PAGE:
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Royal wedding fever

I shall miss the Royal Wedding because I'll be in Brussels for a meeting.

When I get back tomorrow evening however I hope to join friends and family for the tail end of a party to mark the occasion.

How different it was 30 years ago when Charles married Diana. I was 22 and I had been living in London for less than a year.

For the first month I stayed in a hostel near Paddington. After that I moved to a flat in West Ealing. But it was so cold (there was no central heating) I didn't need persuading to move to a better flat in another area.

My new address was a short walk from Marble Arch and Hyde Park and an even shorter walk to the Edgware Road and the No 6 bus that, conveniently, took me to within a few yards of my office in Fleet Lane.

I mention this not because it's interesting (it's not!) but because the locations are central to my recollection of the 1981 royal wedding.

As its name suggests, Fleet Lane was close to Fleet Street, and as anyone with any knowledge of London will tell you, Fleet Street leads directly on to Ludgate Hill and at the top of Ludgate Hill is St Paul's Cathedral.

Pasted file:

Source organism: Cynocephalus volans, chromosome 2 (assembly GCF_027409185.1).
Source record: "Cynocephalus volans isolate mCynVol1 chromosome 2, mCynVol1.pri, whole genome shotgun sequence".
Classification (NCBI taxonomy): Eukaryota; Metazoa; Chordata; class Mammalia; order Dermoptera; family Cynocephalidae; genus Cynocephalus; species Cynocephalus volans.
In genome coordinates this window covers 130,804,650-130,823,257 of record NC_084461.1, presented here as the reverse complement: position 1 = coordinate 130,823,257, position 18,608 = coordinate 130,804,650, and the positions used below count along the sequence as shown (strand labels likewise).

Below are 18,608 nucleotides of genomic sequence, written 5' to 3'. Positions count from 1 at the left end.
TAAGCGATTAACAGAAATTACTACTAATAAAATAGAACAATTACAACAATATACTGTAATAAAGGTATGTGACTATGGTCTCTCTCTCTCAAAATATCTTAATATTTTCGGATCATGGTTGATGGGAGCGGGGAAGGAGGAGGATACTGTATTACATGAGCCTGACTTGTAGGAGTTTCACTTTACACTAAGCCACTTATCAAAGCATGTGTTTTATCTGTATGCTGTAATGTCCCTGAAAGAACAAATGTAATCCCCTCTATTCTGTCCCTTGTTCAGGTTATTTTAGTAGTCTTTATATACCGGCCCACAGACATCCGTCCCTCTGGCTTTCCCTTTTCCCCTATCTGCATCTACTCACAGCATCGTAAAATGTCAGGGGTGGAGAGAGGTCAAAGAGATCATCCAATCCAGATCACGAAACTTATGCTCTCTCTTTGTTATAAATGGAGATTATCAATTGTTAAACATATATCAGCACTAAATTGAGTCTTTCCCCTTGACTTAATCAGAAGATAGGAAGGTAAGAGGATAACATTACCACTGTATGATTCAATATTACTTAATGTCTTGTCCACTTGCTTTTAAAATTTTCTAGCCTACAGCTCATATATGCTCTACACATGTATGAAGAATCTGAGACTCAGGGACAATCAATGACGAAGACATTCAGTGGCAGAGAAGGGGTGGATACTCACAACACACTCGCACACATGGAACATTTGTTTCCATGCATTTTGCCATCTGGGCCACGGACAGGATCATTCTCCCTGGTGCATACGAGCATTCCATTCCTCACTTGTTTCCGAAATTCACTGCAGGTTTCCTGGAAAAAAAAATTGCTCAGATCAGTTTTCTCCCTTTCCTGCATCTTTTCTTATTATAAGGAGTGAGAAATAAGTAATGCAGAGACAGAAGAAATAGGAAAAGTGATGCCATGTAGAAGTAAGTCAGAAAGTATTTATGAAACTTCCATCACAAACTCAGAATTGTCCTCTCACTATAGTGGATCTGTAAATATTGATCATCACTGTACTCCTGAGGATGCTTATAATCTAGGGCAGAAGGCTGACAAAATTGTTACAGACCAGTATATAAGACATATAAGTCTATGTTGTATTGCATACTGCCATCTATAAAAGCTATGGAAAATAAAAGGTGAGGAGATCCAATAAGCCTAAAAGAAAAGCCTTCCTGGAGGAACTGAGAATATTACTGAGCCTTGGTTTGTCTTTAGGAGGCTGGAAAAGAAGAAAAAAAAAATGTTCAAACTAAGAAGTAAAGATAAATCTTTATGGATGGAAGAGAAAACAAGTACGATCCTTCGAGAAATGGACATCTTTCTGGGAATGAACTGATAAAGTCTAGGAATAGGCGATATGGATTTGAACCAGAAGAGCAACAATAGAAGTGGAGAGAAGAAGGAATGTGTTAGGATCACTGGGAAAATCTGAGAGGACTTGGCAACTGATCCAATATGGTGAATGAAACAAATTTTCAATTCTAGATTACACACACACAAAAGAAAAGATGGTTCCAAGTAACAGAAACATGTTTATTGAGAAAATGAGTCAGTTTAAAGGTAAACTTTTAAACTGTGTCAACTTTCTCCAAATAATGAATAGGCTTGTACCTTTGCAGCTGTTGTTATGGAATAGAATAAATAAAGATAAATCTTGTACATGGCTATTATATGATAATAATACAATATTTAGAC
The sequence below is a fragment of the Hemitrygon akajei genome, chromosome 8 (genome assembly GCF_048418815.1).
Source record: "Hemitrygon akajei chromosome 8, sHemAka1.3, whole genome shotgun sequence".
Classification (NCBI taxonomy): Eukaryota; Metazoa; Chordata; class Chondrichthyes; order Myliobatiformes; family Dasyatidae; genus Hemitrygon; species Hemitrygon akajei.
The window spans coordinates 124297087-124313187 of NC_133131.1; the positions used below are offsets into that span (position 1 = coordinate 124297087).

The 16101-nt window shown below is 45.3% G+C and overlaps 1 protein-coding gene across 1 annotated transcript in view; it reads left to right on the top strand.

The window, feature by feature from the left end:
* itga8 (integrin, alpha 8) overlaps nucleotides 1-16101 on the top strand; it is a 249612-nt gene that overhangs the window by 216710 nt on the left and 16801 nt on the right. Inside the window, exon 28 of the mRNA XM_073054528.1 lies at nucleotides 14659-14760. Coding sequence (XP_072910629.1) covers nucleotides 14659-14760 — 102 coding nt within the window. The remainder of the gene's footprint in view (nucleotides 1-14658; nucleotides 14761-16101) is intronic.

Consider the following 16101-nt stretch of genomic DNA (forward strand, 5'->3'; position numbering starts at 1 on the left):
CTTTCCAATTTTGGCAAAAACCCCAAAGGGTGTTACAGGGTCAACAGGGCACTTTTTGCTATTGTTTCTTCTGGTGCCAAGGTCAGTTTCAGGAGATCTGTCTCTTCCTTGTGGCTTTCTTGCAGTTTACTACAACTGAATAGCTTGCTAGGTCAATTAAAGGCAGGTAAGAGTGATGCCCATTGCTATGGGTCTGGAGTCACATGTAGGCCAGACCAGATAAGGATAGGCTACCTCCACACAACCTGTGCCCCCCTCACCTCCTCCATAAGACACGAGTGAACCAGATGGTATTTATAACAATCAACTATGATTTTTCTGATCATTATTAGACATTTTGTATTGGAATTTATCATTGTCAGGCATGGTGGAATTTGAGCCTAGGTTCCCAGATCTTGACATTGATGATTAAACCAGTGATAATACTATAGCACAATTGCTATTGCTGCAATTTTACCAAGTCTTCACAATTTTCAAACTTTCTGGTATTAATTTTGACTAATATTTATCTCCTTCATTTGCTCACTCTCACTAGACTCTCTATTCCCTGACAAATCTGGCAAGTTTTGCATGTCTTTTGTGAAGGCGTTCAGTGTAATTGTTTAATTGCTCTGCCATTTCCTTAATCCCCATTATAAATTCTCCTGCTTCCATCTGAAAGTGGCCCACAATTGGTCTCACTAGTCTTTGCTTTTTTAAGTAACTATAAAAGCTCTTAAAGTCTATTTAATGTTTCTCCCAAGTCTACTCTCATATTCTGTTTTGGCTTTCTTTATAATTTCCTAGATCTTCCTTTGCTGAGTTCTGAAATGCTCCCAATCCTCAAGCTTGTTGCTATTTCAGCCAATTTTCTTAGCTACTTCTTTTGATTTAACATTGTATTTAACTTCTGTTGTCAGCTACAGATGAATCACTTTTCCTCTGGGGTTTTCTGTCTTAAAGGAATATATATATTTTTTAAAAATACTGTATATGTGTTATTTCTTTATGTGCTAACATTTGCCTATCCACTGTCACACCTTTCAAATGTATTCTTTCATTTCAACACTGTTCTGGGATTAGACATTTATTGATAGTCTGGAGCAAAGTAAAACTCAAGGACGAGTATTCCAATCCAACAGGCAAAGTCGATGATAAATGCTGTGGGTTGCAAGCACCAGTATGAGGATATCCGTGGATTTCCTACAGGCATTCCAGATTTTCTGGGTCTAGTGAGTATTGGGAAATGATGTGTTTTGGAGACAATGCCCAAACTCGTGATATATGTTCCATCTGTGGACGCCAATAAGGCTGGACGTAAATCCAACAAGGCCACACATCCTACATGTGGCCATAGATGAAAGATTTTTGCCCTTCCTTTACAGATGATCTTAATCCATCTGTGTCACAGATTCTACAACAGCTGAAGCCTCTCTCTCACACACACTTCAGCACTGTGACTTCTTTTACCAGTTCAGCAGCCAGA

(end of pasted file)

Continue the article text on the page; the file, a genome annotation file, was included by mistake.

In the days preceding the wedding we therefore had a grandstand view as hundreds of visitors bagged their places on Ludgate Hill.

When we left the office for a lunchtime drink (or sandwich) there were bodies everywhere. We were literally tripping over them. It was an extraordinary sight and it was hard not to be impressed by the atmosphere and people's determination to get a front row seat, even if it was only sitting on the pavement.

The night before the wedding there was a free open air concert in Hyde Park and because I lived close to the park my flat became a magnet for friends (and friends of friends) who wanted to go.

It finished with a firework display set to music (except that no-one could hear the music because the fireworks were so loud). Afterwards we walked back to the flat and had a party that lasted well into the night.

Dawn was breaking when the last person left so I don't remember much about the wedding itself, which we watched on TV, but I do remember this. Away from the route of the procession the streets of London were almost totally deserted. If you weren't in the crowds lining the route between Buckingham Palace and St Paul's, you were almost certainly watching the event on television.

I know this because after the wedding ceremony we decided to walk to the Palace and join the crowds outside and I don't remember seeing anyone until we got to Constitution Hill where the roars told us that Charles and Di had returned from St Paul's and were on the balcony with other members of the royal family.

But what I remember most is the extraordinary atmosphere. Writing in the Daily Telegraph last week, Charles Moore commented: